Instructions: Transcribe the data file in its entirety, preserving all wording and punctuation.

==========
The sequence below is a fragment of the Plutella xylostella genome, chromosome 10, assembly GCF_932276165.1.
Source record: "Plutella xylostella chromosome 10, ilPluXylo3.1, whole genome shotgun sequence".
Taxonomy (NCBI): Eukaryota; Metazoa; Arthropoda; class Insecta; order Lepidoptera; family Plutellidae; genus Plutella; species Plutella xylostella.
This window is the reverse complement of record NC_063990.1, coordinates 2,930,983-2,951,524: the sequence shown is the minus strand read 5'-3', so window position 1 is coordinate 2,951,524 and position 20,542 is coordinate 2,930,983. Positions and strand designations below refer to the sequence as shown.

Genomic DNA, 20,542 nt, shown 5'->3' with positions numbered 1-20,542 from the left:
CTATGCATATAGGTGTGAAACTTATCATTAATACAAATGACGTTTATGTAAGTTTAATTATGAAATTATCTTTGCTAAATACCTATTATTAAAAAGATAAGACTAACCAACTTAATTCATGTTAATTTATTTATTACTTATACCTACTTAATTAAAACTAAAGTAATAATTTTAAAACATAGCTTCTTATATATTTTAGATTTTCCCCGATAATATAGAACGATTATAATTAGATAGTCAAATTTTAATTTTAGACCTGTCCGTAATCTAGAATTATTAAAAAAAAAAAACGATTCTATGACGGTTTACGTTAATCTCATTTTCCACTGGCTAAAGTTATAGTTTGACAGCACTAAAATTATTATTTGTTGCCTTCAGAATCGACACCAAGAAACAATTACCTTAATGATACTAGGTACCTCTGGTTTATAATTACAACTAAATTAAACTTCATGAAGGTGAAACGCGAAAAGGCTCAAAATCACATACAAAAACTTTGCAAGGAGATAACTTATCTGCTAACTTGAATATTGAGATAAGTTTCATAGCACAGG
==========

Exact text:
The sequence below is a fragment of the Plutella xylostella genome, chromosome 10, assembly GCF_932276165.1.
Source record: "Plutella xylostella chromosome 10, ilPluXylo3.1, whole genome shotgun sequence".
Taxonomy (NCBI): Eukaryota; Metazoa; Arthropoda; class Insecta; order Lepidoptera; family Plutellidae; genus Plutella; species Plutella xylostella.
This window is the reverse complement of record NC_063990.1, coordinates 2,930,983-2,951,524: the sequence shown is the minus strand read 5'-3', so window position 1 is coordinate 2,951,524 and position 20,542 is coordinate 2,930,983. Positions and strand designations below refer to the sequence as shown.

Genomic DNA, 20,542 nt, shown 5'->3' with positions numbered 1-20,542 from the left:
CTATGCATATAGGTGTGAAACTTATCATTAATACAAATGACGTTTATGTAAGTTTAATTATGAAATTATCTTTGCTAAATACCTATTATTAAAAAGATAAGACTAACCAACTTAATTCATGTTAATTTATTTATTACTTATACCTACTTAATTAAAACTAAAGTAATAATTTTAAAACATAGCTTCTTATATATTTTAGATTTTCCCCGATAATATAGAACGATTATAATTAGATAGTCAAATTTTAATTTTAGACCTGTCCGTAATCTAGAATTATTAAAAAAAAAAAACGATTCTATGACGGTTTACGTTAATCTCATTTTCCACTGGCTAAAGTTATAGTTTGACAGCACTAAAATTATTATTTGTTGCCTTCAGAATCGACACCAAGAAACAATTACCTTAATGATACTAGGTACCTCTGGTTTATAATTACAACTAAATTAAACTTCATGAAGGTGAAACGCGAAAAGGCTCAAAATCACATACAAAAACTTTGCAAGGAGATAACTTATCTGCTAACTTGAATATTGAGATAAGTTTCATAGCACAGG